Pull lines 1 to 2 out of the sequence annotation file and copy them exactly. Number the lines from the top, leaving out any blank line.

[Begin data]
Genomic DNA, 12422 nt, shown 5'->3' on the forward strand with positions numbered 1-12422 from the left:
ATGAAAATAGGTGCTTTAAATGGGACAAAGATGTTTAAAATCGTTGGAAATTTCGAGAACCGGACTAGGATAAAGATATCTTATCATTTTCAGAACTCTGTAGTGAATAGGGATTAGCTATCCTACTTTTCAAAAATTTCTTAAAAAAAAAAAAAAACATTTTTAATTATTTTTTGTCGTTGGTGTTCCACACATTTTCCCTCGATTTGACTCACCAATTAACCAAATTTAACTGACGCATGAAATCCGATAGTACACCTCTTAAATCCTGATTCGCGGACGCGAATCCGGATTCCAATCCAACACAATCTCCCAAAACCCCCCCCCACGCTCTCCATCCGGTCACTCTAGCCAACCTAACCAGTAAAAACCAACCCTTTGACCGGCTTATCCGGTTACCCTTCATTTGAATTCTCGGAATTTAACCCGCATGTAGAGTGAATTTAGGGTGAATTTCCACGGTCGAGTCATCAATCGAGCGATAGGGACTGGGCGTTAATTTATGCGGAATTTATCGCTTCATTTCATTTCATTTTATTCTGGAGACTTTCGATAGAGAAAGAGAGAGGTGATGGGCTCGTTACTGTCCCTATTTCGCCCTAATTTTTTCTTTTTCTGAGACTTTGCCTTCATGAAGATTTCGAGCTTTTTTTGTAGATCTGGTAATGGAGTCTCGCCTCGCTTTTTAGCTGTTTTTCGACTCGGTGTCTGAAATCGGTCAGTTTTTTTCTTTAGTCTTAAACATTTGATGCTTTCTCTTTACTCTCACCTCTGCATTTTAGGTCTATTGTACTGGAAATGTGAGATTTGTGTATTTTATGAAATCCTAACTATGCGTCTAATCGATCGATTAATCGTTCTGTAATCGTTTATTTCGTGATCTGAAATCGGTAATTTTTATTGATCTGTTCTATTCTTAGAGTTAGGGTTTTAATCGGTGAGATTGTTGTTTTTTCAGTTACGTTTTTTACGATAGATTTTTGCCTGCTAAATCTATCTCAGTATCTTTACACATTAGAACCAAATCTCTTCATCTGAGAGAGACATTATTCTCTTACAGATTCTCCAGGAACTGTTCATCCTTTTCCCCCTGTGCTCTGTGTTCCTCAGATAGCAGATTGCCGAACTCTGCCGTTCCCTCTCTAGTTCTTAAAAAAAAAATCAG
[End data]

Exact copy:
Genomic DNA, 12422 nt, shown 5'->3' on the forward strand with positions numbered 1-12422 from the left:
ATGAAAATAGGTGCTTTAAATGGGACAAAGATGTTTAAAATCGTTGGAAATTTCGAGAACCGGACTAGGATAAAGATATCTTATCATTTTCAGAACTCTGTAGTGAATAGGGATTAGCTATCCTACTTTTCAAAAATTTCTTAAAAAAAAAAAAAAACATTTTTAATTATTTTTTGTCGTTGGTGTTCCACACATTTTCCCTCGATTTGACTCACCAATTAACCAAATTTAACTGACGCATGAAATCCGATAGTACACCTCTTAAATCCTGATTCGCGGACGCGAATCCGGATTCCAATCCAACACAATCTCCCAAAACCCCCCCCCACGCTCTCCATCCGGTCACTCTAGCCAACCTAACCAGTAAAAACCAACCCTTTGACCGGCTTATCCGGTTACCCTTCATTTGAATTCTCGGAATTTAACCCGCATGTAGAGTGAATTTAGGGTGAATTTCCACGGTCGAGTCATCAATCGAGCGATAGGGACTGGGCGTTAATTTATGCGGAATTTATCGCTTCATTTCATTTCATTTTATTCTGGAGACTTTCGATAGAGAAAGAGAGAGGTGATGGGCTCGTTACTGTCCCTATTTCGCCCTAATTTTTTCTTTTTCTGAGACTTTGCCTTCATGAAGATTTCGAGCTTTTTTTGTAGATCTGGTAATGGAGTCTCGCCTCGCTTTTTAGCTGTTTTTCGACTCGGTGTCTGAAATCGGTCAGTTTTTTTCTTTAGTCTTAAACATTTGATGCTTTCTCTTTACTCTCACCTCTGCATTTTAGGTCTATTGTACTGGAAATGTGAGATTTGTGTATTTTATGAAATCCTAACTATGCGTCTAATCGATCGATTAATCGTTCTGTAATCGTTTATTTCGTGATCTGAAATCGGTAATTTTTATTGATCTGTTCTATTCTTAGAGTTAGGGTTTTAATCGGTGAGATTGTTGTTTTTTCAGTTACGTTTTTTACGATAGATTTTTGCCTGCTAAATCTATCTCAGTATCTTTACACATTAGAACCAAATCTCTTCATCTGAGAGAGACATTATTCTCTTACAGATTCTCCAGGAACTGTTCATCCTTTTCCCCCTGTGCTCTGTGTTCCTCAGATAGCAGATTGCCGAACTCTGCCGTTCCCTCTCTAGTTCTTAAAAAAAAAATCAG